When Tracey Clayton’s aunt was diagnosed with dementia she went through stages of denial and confusion. Now, she explains what she learned along the way.
Tracey was the primary caregiver for her aunt for nine years
When a person who is dear to you first experiences memory problems, you will probably look for a rational explanation.
After my aunt first forgot about our lunch appointment, I thought it happened because she was distracted. When the same thing happened for the second time, it became weird. But when she left home with the stove still burning, that’s when my alarm bells really started ringing. I decided to finally take her to the doctor.
First came denial
Once the results were in, I was shocked and terrified about what stood in front of us. The doctor’s words sounded so chaotic in my head when she talked about Alzheimer's Disease, its symptoms, progression and the need for constant care. When I came home, I decided to read as much as I could about this condition.
Caring for a person with some form of dementia or Alzheimer’s can be all-consuming. It requires a lot of your time, dedication and patience. This only gets worse with time, as my aunt's functional, physical and cognitive abilities began to diminish.
You need to be prepared to experience high levels of stress and even depression, because seeing someone you love in that condition, and neglecting your own health and personal life to provide them with care can be overwhelming. Your loved one will sometimes behave as an entirely different person, and that can be very painful. That’s why it is important for you to have support too, in the form of family members, a partner, a friend, or even support groups.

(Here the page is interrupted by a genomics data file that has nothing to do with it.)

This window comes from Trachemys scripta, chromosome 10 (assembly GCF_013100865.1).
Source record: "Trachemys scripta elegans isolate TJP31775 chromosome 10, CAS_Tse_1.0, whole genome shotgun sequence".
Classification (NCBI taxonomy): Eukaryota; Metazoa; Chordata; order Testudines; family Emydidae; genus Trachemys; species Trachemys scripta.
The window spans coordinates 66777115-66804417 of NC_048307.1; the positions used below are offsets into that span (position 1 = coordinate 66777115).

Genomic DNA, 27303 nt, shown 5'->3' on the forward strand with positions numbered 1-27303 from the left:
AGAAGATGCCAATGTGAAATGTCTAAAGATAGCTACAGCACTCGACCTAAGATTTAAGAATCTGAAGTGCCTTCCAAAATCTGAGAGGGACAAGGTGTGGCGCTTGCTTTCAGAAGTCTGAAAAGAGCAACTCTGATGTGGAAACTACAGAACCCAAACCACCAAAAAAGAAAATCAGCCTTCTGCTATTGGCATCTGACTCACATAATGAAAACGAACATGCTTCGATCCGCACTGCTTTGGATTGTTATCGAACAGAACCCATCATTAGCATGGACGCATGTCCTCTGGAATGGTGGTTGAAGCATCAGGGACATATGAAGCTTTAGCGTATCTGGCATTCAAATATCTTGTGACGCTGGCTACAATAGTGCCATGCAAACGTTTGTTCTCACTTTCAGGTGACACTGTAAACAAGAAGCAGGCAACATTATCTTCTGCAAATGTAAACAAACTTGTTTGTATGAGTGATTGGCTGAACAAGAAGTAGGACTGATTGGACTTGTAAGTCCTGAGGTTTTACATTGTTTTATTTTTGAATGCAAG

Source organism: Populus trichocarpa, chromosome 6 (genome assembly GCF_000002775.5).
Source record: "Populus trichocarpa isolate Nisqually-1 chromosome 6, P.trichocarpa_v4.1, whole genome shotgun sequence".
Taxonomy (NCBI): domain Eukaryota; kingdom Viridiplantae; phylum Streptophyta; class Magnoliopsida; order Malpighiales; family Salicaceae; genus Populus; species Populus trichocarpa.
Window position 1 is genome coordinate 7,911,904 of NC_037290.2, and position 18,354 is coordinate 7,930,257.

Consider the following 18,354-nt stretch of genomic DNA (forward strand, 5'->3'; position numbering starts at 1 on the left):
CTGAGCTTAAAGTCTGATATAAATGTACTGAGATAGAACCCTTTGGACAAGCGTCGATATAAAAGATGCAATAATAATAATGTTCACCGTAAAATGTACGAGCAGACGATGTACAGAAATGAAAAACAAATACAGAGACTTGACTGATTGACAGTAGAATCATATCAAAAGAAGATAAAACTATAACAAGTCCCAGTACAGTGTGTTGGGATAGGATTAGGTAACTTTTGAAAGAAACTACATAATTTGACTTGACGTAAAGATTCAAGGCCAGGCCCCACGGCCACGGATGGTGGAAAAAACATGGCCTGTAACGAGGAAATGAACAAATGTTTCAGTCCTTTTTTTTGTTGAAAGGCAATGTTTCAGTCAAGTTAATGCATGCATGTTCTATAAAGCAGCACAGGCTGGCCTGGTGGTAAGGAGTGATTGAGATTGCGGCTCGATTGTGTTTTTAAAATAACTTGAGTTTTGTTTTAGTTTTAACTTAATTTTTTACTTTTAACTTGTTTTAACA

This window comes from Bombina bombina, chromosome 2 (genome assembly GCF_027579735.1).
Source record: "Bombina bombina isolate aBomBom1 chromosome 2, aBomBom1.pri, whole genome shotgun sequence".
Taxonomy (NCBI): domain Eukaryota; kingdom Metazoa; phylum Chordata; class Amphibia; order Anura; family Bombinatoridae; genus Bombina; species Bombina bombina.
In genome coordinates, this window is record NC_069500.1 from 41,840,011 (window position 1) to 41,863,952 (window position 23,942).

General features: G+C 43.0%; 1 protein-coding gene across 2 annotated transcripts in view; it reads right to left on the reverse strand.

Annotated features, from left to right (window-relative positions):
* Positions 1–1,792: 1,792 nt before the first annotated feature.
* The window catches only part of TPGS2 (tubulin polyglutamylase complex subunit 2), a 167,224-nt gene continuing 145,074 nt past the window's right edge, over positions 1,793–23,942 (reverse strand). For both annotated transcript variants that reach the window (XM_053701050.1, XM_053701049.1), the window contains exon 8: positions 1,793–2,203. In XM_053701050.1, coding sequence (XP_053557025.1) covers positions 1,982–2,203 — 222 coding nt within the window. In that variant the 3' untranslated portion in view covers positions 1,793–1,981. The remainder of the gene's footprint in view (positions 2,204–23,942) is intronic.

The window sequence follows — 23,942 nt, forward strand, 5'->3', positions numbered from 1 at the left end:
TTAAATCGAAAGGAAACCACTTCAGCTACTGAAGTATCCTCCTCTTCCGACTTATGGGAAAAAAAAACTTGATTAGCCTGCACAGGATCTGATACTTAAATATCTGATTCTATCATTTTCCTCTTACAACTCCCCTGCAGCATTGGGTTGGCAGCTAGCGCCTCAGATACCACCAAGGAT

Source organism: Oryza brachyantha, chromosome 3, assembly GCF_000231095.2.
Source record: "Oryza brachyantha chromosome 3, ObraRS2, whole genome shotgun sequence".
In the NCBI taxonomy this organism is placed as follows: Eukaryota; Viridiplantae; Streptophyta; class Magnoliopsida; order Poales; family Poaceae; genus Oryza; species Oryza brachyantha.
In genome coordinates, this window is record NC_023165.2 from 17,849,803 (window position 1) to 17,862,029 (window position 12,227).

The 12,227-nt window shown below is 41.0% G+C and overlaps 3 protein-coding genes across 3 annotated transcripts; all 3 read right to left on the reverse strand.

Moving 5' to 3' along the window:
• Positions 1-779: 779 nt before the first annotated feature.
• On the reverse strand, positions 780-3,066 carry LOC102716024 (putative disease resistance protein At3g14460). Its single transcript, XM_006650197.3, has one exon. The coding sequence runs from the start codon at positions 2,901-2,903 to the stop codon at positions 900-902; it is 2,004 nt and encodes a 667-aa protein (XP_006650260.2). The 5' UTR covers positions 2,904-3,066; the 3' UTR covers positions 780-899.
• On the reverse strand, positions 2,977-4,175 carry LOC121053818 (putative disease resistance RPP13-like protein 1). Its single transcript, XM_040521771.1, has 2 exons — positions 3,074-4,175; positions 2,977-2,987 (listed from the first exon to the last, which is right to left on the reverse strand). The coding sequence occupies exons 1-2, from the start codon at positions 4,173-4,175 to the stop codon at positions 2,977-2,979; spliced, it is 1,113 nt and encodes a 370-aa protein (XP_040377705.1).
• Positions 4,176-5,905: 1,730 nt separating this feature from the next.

Overcoming the challenges
Taking care of a person with Alzheimer’s disease or dementia brings many challenges that develop alongside the condition. There isn’t a universal path to follow, each person’s condition progresses differently. It can help to prepare, but there’s always a new challenge to tackle.
With my aunt I overcame communication troubles by using simple words, and trying to get her to focus before I spoke. Bladder troubles were difficult too, but after we established a routine of taking her to the bathroom it became easier.
The hallucinations and delusions were the worst part of the experience, but it is important to try not to argue. Sudden changes in mood and outbursts of aggression need extreme patience and understanding.
A life-changing experience
The most important aspect of providing care is keeping your loved one safe and limiting their chances of wandering off. I gave my aunt an identification with address and phone number, and I kept the main doors locked especially during the night.
I had been the primary caregiver for my aunt who lived with Alzheimer’s for nine years, and watched her fade away bit by bit. Needless to say, this was incredibly difficult for me, but I always tried to remember that it is difficult for her too.
It's essential to know that you won’t come out of this experience the same you were when you went into it. But if you don’t let the disease consume you, the fact that you were kind and good to a person you love in such difficult times should be a sufficient reward.